"I just came to see that you were settling in. Everybody tells me you've been here all week. I can't have my new Vice Captain overworking herself so soon, you know," he said and gave her an almost serious look.
"Thank you, Captain, but I am fine," she said, and paused. "I appreciate your concern, nonetheless," she made herself add.
He smiled. "Well. If you're sure you're all right, then," he said.
He left her to her work. She worked in peace for the rest of the afternoon, until racuous singing under the window made her realise the day had given way to evening and she should leave. She stopped and looked at the pile of reports still waiting to be written.
She hesitated, then stood, went to the open window and had to stick her head out to give the shinigami below a sharp lecture on Noise, the making thereof, and where they should not be singing rude songs (namely, Nowhere Near Their Vice Captain). They'd broken her concentration, the sky was darkening, and she was, now she'd stopped to think, hungrier than she realised.
Giving the reports on the desk one last look, she left. They would be there tomorrow.
They were still waiting when she came in the next morning. So was an empty sake jar, a single gardenia standing tall and fresh in it, scarlet against the white of the papers and dark wood of the desk.
She blinked, surprised.
Looking out of the window, she saw her Captain wave from the hall opposite.
"Good morning! I hope you like your gift~!" he sang.
It was still early enough for the yard to be mostly empty but Nanao didn't doubt that he'd be drawing people out if he kept shouting. She considered slamming the window shut but for all she knew, he might well keep shouting if she did that.
"Good morning, Captain Kyouraku," she called out, just for something to say.
"You're so cold in the morning too~! Does Nanao-chan not like flowers? Or maybe I should have left more? Roses, next time!"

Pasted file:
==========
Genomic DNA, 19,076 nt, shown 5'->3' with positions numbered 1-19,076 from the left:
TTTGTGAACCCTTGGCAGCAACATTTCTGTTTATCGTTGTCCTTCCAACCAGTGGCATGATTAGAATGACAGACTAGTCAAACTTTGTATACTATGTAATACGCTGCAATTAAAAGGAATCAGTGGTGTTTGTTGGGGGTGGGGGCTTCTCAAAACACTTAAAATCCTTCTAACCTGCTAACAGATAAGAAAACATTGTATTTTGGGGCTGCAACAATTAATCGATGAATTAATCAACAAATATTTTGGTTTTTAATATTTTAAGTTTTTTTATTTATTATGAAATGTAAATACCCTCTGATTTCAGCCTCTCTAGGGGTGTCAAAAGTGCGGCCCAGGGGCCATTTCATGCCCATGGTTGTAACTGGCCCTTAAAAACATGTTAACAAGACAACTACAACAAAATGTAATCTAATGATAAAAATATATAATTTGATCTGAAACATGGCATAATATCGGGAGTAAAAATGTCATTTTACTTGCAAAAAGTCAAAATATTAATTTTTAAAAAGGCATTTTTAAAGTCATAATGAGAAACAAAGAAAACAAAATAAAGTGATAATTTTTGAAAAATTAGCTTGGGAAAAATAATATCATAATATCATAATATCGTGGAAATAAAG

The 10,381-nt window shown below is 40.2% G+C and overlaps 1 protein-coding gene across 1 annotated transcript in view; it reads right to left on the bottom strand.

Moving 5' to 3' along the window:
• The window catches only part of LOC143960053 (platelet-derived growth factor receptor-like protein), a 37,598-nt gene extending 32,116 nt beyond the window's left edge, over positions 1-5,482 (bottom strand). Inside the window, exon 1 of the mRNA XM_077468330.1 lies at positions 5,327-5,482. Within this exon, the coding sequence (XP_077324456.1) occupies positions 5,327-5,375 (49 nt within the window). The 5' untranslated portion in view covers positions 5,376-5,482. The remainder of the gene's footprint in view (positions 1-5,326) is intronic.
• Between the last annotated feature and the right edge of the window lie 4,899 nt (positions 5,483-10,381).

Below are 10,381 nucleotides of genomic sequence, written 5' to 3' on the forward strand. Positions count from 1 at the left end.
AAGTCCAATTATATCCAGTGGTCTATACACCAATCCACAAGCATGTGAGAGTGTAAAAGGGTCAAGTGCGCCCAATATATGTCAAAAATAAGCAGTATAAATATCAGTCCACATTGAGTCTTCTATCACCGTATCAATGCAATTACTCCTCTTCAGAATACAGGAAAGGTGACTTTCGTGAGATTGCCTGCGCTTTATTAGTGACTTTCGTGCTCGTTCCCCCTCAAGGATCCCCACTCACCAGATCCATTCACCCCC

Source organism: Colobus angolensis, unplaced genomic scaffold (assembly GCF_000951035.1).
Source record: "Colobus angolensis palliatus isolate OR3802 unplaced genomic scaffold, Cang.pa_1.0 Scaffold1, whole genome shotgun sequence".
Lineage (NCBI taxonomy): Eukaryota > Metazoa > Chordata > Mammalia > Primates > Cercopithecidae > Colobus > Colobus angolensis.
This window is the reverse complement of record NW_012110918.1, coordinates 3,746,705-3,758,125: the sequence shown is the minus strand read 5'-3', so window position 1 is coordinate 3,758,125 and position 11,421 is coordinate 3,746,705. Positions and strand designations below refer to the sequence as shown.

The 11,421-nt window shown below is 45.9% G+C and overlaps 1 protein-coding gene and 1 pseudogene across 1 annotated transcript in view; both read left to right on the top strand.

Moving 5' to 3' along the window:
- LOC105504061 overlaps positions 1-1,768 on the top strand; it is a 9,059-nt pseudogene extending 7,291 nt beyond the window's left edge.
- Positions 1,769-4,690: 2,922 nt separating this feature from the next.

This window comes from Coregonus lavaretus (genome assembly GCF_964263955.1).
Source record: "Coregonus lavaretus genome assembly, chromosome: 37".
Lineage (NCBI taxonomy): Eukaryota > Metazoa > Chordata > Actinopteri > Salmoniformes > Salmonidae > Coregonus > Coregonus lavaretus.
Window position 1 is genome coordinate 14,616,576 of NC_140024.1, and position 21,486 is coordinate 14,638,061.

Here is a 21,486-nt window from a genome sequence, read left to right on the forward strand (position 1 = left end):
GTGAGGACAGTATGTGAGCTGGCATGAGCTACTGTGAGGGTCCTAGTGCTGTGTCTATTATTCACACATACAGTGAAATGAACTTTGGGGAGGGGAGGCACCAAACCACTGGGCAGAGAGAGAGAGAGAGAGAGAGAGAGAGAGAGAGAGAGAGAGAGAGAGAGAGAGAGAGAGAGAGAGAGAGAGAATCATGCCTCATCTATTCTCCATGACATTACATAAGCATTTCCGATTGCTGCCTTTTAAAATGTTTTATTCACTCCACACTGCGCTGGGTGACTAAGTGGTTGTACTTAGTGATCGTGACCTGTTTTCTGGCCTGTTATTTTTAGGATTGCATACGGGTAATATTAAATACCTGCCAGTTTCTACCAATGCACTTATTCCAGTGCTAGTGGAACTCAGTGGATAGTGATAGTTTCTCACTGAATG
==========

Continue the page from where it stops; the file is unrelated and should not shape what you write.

She wondered if one could reprimand their commanding officer for addressing them inappropriately. Probably not.
"You have duties to see to, Sir. You will be late for the morning assembly if you don't hurry. You're wasting time on trivialities," she finally settled on announcing, then shut the window before her Captain could think of anything more to add.
With a last 'Nanao-chaaaan', he went on his way.
She looked at the desk, the piles of paper surrounding it, and the small flower that had, so to speak, breached the defenses. It was unnecessary. This was no place for flowers, she thought.
But it would be a waste to just throw it away.
It was still there the next morning, and the morning after, and when it began to wilt, she found a new one waiting, a daisy this time.
She studied the flower, then took a breath, and let it out.
The rules and manuals had plenty to say on a Vice Captain's duties and responsibilities and conduct, on their dress and code and behaviour. They had, naturally, nothing to say on what to do with a Captain like Captain Kyouraku.
(Maybe her lips were a little less thin, her brow a little smoother. If there was any difference, it would have been hard to tell.)
Well. She supposed she might have to make it up as she went along, then.
Maybe it wouldn't even be as hard as it looked.
(It would all too likely be harder, she thought.)